Speaking of Health11 tips for coping with a cancer diagnosisSeptember 16, 2021
Speaking of HealthHelping people, changing lives: 3 health benefits of volunteeringSeptember 16, 2021
Speaking of HealthWhat’s the deal with probiotics?September 15, 2021
You can't tell by looking at me, but I'm not a normal 20-year-old. I have a rare genetic disorder, and I have limits on what I can do physically. I have to walk a lot slower than other people my age. The disorder basically causes all my vessels to dilate, which means I'm more likely to develop aneurysms.
Right now, I have a small aneurysm in my neck that is being watched. If it gets too big, I'll have to have surgery. I've already had to have two vessels replaced because of aneurysms. I had my descending aorta replaced when I was 15 and my ascending aorta replaced a year later. Now I take blood pressure medication to keep my blood pressure low so there's not so much stress on my vessels.
I didn't find out about the genetic disorder until I was 13. Once we found out, I couldn't do any contact sports. When others played contact sports in gym, I had to walk around the track instead. There I was, a 13-year-old kid, and I couldn't participate with my friends.
I had a really hard time after my first surgery. I was hospitalized for two months with tons of complications. I hated being in the hospital and just wanted to be a normal 15-year-old. When I went back to school, I had to be in a wheelchair and kids teased me about it. The teacher who helped me was not very nice. That is probably my worst memory from high school.
When I was getting ready to graduate, one of my teachers told me about Project Search, which is an opportunity for kids 18 to 22 with learning disabilities to get job experience. He thought it would be a good fit for me. At first, I wasn't sure. I didn't like being around a lot of people. But two of my teachers encouraged me to do it, and so did my mom. So I decided to apply. The application was pretty long, and there was an interview that was kind of like a job interview. When I found out that I got accepted to the program, I was really excited because they don't take that many people.
When I was in Project Search, I did three internships at Mayo Clinic Health System in Eau Claire. The first was in the gift shop doing customer service and handling data entry. The second was in the outpatient pharmacy doing customer service, and stocking and organizing medications. The final one was in Central Processing, which involved cleaning instruments and prepping blankets for surgery. I liked the first two the best. I found out I really like interacting with people.
When Project Search ended in May, I started applying everywhere for a customer service job. But I really wanted to work at Mayo. Then I saw an opening at Mayo for a registration representative. I applied and got an interview. After the interview, they offered me a job on the spot. I didn't expect that. I said yes right away. I'm really proud that I was hired right away.
I work on the Luther Campus in downtown Eau Claire. My job involves checking people in for appointments. I'm a float, so I go to different departments. I stay busy for the most part, which I like. I also really like my supervisors and co-workers. Everyone is friendly, and if I have questions or concerns, I can always talk to one of them.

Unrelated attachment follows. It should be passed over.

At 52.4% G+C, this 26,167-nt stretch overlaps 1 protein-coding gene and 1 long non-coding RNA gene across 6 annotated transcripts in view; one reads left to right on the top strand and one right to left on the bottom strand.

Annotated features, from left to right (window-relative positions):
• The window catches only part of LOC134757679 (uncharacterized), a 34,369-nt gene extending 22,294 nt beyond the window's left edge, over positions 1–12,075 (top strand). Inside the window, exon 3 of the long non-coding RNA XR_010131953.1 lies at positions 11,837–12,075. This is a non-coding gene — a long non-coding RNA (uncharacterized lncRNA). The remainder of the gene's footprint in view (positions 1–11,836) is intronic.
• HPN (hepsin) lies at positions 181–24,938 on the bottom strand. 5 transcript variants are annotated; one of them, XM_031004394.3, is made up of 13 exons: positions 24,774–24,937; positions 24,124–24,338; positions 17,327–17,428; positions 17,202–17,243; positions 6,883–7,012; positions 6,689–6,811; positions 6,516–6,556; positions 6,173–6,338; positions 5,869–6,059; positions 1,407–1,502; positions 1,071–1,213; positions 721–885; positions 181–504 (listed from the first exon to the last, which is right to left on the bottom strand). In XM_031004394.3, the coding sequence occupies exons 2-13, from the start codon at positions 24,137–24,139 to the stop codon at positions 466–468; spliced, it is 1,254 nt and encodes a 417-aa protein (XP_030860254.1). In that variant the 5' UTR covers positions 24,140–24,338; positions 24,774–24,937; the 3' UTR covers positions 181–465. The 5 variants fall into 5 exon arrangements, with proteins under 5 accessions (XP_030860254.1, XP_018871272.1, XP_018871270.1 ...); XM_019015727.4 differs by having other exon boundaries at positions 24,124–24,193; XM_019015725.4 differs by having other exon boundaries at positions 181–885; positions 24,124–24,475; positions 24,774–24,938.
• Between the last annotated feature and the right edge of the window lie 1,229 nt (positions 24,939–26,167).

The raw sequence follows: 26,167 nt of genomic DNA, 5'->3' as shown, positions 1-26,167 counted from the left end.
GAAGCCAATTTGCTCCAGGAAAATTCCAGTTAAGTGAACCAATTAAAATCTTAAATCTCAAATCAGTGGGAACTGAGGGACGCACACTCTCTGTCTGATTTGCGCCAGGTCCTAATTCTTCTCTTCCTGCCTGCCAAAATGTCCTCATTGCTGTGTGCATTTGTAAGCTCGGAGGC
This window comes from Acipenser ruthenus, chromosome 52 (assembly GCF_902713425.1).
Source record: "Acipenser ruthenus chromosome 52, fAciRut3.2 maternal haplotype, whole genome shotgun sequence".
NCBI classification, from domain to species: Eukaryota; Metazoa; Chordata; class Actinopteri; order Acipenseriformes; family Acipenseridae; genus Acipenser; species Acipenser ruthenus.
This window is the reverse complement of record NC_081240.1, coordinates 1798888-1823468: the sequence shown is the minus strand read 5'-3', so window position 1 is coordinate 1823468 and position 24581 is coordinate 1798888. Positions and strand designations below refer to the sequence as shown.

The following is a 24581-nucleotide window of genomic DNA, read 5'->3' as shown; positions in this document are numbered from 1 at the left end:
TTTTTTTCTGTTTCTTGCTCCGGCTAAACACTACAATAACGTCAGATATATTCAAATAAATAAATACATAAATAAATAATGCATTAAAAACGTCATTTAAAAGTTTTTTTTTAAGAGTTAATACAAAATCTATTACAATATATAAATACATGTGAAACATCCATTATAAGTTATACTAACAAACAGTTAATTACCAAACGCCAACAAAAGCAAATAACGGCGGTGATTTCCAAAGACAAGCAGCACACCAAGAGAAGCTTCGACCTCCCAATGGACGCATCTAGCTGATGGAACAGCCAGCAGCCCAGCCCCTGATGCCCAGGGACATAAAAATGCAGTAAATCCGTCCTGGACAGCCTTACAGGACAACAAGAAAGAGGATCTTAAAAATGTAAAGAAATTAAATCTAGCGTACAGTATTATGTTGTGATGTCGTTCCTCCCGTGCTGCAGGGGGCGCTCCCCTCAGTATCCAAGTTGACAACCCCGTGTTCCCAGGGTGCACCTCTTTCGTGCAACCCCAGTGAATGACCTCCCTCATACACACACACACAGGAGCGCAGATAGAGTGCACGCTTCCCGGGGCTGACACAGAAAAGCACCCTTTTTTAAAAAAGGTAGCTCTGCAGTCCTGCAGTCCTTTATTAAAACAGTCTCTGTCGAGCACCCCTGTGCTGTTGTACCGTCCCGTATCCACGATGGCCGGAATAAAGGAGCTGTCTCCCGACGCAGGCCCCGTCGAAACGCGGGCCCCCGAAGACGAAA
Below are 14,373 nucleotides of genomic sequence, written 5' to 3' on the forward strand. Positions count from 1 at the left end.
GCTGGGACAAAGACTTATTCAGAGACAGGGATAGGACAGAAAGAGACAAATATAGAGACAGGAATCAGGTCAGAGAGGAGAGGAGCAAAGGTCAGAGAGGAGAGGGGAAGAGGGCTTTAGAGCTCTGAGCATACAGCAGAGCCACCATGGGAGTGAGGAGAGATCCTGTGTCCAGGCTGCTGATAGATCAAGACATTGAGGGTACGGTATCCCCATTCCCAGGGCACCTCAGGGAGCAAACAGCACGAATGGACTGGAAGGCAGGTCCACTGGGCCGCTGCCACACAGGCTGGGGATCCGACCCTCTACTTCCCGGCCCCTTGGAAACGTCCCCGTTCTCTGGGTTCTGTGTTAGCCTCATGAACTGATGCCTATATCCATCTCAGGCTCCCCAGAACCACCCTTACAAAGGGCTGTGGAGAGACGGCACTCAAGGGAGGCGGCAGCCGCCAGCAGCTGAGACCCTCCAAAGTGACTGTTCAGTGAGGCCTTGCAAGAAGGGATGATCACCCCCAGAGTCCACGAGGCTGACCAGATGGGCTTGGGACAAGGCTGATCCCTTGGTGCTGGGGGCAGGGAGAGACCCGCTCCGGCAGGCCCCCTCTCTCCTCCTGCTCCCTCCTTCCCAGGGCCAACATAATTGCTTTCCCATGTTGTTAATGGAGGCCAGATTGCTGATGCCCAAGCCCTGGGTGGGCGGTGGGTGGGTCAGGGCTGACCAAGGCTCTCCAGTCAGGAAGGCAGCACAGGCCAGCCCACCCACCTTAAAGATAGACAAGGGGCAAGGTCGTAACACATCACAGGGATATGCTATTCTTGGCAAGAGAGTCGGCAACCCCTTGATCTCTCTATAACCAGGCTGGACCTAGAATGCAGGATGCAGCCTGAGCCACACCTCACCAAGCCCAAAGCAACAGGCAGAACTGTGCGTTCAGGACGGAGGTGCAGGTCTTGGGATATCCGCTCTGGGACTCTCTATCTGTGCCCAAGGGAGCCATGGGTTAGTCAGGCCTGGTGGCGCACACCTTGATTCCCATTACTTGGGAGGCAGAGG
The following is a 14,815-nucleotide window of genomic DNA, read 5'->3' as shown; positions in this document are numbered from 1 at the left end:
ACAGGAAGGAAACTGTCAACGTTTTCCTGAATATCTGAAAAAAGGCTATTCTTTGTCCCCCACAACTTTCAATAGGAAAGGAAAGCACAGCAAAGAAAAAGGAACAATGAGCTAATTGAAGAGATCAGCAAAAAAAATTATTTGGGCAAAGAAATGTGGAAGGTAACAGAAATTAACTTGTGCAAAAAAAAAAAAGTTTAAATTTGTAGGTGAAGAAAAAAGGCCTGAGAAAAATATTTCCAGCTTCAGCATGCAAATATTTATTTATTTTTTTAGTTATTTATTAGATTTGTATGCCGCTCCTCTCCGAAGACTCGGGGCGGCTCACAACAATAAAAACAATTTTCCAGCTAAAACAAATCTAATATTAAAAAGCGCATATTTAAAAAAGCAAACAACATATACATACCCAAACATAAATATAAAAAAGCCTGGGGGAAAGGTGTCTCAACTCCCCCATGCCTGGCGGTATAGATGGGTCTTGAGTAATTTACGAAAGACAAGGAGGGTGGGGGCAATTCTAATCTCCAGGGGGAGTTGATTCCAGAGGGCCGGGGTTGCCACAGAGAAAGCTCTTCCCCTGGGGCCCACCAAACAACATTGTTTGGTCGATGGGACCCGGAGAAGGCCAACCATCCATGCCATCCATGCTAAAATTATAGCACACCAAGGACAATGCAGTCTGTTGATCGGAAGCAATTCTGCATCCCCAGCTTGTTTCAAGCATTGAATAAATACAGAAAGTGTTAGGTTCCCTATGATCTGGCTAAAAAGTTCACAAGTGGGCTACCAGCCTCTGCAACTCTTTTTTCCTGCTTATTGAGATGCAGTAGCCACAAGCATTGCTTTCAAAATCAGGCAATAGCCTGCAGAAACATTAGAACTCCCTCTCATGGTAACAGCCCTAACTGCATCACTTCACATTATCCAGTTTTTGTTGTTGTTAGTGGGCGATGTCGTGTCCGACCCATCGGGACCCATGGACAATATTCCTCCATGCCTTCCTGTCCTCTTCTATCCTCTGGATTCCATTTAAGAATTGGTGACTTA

When people first get to know me, I'm quite a shy person. Project Search and my internships at Mayo really helped with that. And now my job helps me get out of my comfort zone. I work at smiling at patients, greeting them and asking them how their day is going. And I think my experience as a patient makes me more comfortable asking people for all of their information when I'm checking them in. I know it has to be done, even if patients sometimes get frustrated by having to answer the same questions.
I have a younger sister, Maddie, who is 15. She just got diagnosed with cancer last year. She's being treated in Rochester, so my mom travels a lot to be with her. My family takes turns staying at the Ronald McDonald House to be with Maddie so my mom can work. It's hard, but Maddie is doing well. She just went on a Make-A-Wish trip to Los Angeles. I got to do a Make-A-Wish trip, too, going to Walt Disney World in Florida before my first surgery. So we have that in common.
I try to work as much as I can to help my mom with bills. It feels good to be able to help. Since Maddie's been diagnosed, I have been thinking I would like to work in the Cancer Center someday. I think in a way I could relate to those patients.
My family is really proud of me for working at Mayo. And I feel honored that of all the people interviewed who want to do what I'm doing, I was the one they chose. I'm honored that Mayo wants me to be part of the staff. I feel very lucky that everything has turned out the way it has.
Taylor Sturtz photo courtesy of Krissie Jacobsen, M and K Photographs.
Editor's note: Taylor Sturtz came to Mayo Clinic Health System in Eau Claire as an intern through Project Search, which provides opportunities for young adults with intellectual disabilities to get work experience. Sturtz, who has a rare genetic disorder that limits her physical abilities, completed three internships through the project before she was hired full time as a patient appointment services specialist. She shares her story of making her way to Mayo Clinic Health System and the support she has received from her co-workers.